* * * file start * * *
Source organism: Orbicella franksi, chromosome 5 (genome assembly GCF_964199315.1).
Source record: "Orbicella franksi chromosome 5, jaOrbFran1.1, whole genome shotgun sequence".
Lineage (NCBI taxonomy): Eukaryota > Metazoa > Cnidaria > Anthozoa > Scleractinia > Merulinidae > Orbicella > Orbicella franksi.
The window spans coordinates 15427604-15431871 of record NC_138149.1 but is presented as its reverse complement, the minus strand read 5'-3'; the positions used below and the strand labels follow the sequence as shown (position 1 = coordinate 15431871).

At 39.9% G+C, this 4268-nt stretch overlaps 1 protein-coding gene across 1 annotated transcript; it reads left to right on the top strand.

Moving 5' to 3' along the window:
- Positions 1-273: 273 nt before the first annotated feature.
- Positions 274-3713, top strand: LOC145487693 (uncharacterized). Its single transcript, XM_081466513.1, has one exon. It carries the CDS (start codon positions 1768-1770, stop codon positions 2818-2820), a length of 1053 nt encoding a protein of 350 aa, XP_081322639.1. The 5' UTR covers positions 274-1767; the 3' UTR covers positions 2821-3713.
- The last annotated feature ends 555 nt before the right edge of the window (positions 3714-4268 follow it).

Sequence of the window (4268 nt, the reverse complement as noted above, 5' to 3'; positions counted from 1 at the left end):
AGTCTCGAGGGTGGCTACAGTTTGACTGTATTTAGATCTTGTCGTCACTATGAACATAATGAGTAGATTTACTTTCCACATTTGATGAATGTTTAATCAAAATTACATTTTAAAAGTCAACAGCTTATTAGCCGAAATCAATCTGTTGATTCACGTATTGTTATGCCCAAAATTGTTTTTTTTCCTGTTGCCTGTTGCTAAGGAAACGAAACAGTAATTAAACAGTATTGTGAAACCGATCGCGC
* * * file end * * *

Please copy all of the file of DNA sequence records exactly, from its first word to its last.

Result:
Source organism: Orbicella franksi, chromosome 5 (genome assembly GCF_964199315.1).
Source record: "Orbicella franksi chromosome 5, jaOrbFran1.1, whole genome shotgun sequence".
Lineage (NCBI taxonomy): Eukaryota > Metazoa > Cnidaria > Anthozoa > Scleractinia > Merulinidae > Orbicella > Orbicella franksi.
The window spans coordinates 15427604-15431871 of record NC_138149.1 but is presented as its reverse complement, the minus strand read 5'-3'; the positions used below and the strand labels follow the sequence as shown (position 1 = coordinate 15431871).

At 39.9% G+C, this 4268-nt stretch overlaps 1 protein-coding gene across 1 annotated transcript; it reads left to right on the top strand.

Moving 5' to 3' along the window:
- Positions 1-273: 273 nt before the first annotated feature.
- Positions 274-3713, top strand: LOC145487693 (uncharacterized). Its single transcript, XM_081466513.1, has one exon. It carries the CDS (start codon positions 1768-1770, stop codon positions 2818-2820), a length of 1053 nt encoding a protein of 350 aa, XP_081322639.1. The 5' UTR covers positions 274-1767; the 3' UTR covers positions 2821-3713.
- The last annotated feature ends 555 nt before the right edge of the window (positions 3714-4268 follow it).

Sequence of the window (4268 nt, the reverse complement as noted above, 5' to 3'; positions counted from 1 at the left end):
AGTCTCGAGGGTGGCTACAGTTTGACTGTATTTAGATCTTGTCGTCACTATGAACATAATGAGTAGATTTACTTTCCACATTTGATGAATGTTTAATCAAAATTACATTTTAAAAGTCAACAGCTTATTAGCCGAAATCAATCTGTTGATTCACGTATTGTTATGCCCAAAATTGTTTTTTTTCCTGTTGCCTGTTGCTAAGGAAACGAAACAGTAATTAAACAGTATTGTGAAACCGATCGCGC